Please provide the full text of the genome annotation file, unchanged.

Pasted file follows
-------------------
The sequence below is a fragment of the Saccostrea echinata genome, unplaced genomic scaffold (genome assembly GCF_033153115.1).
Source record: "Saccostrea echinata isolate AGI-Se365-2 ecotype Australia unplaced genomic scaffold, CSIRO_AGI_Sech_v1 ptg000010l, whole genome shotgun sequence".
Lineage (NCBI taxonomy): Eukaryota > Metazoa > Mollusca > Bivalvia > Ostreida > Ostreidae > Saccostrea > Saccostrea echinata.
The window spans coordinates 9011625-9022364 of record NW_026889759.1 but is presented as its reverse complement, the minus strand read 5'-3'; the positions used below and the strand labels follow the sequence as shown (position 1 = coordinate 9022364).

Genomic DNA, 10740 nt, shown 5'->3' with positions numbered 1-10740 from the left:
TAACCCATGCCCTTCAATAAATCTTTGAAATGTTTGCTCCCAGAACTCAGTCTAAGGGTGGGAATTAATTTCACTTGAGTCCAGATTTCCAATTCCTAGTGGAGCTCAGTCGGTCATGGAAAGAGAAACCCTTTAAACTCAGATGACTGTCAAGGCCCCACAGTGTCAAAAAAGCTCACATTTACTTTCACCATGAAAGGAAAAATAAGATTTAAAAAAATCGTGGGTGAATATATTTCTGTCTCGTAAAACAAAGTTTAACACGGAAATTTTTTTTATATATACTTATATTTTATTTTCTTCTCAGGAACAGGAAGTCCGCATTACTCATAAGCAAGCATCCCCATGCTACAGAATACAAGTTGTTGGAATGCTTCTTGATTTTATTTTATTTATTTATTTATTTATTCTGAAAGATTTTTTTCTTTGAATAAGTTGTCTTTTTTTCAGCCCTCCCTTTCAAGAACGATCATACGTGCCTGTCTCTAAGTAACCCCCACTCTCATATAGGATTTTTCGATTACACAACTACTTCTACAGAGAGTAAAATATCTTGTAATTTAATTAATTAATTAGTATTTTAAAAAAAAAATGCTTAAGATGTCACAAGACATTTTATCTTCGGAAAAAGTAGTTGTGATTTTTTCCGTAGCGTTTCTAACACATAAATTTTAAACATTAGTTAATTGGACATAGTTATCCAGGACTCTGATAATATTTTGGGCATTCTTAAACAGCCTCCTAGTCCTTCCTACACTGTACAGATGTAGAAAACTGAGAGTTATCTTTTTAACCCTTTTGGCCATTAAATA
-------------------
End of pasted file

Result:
The sequence below is a fragment of the Saccostrea echinata genome, unplaced genomic scaffold (genome assembly GCF_033153115.1).
Source record: "Saccostrea echinata isolate AGI-Se365-2 ecotype Australia unplaced genomic scaffold, CSIRO_AGI_Sech_v1 ptg000010l, whole genome shotgun sequence".
Lineage (NCBI taxonomy): Eukaryota > Metazoa > Mollusca > Bivalvia > Ostreida > Ostreidae > Saccostrea > Saccostrea echinata.
The window spans coordinates 9011625-9022364 of record NW_026889759.1 but is presented as its reverse complement, the minus strand read 5'-3'; the positions used below and the strand labels follow the sequence as shown (position 1 = coordinate 9022364).

Genomic DNA, 10740 nt, shown 5'->3' with positions numbered 1-10740 from the left:
TAACCCATGCCCTTCAATAAATCTTTGAAATGTTTGCTCCCAGAACTCAGTCTAAGGGTGGGAATTAATTTCACTTGAGTCCAGATTTCCAATTCCTAGTGGAGCTCAGTCGGTCATGGAAAGAGAAACCCTTTAAACTCAGATGACTGTCAAGGCCCCACAGTGTCAAAAAAGCTCACATTTACTTTCACCATGAAAGGAAAAATAAGATTTAAAAAAATCGTGGGTGAATATATTTCTGTCTCGTAAAACAAAGTTTAACACGGAAATTTTTTTTATATATACTTATATTTTATTTTCTTCTCAGGAACAGGAAGTCCGCATTACTCATAAGCAAGCATCCCCATGCTACAGAATACAAGTTGTTGGAATGCTTCTTGATTTTATTTTATTTATTTATTTATTTATTCTGAAAGATTTTTTTCTTTGAATAAGTTGTCTTTTTTTCAGCCCTCCCTTTCAAGAACGATCATACGTGCCTGTCTCTAAGTAACCCCCACTCTCATATAGGATTTTTCGATTACACAACTACTTCTACAGAGAGTAAAATATCTTGTAATTTAATTAATTAATTAGTATTTTAAAAAAAAAATGCTTAAGATGTCACAAGACATTTTATCTTCGGAAAAAGTAGTTGTGATTTTTTCCGTAGCGTTTCTAACACATAAATTTTAAACATTAGTTAATTGGACATAGTTATCCAGGACTCTGATAATATTTTGGGCATTCTTAAACAGCCTCCTAGTCCTTCCTACACTGTACAGATGTAGAAAACTGAGAGTTATCTTTTTAACCCTTTTGGCCATTAAATA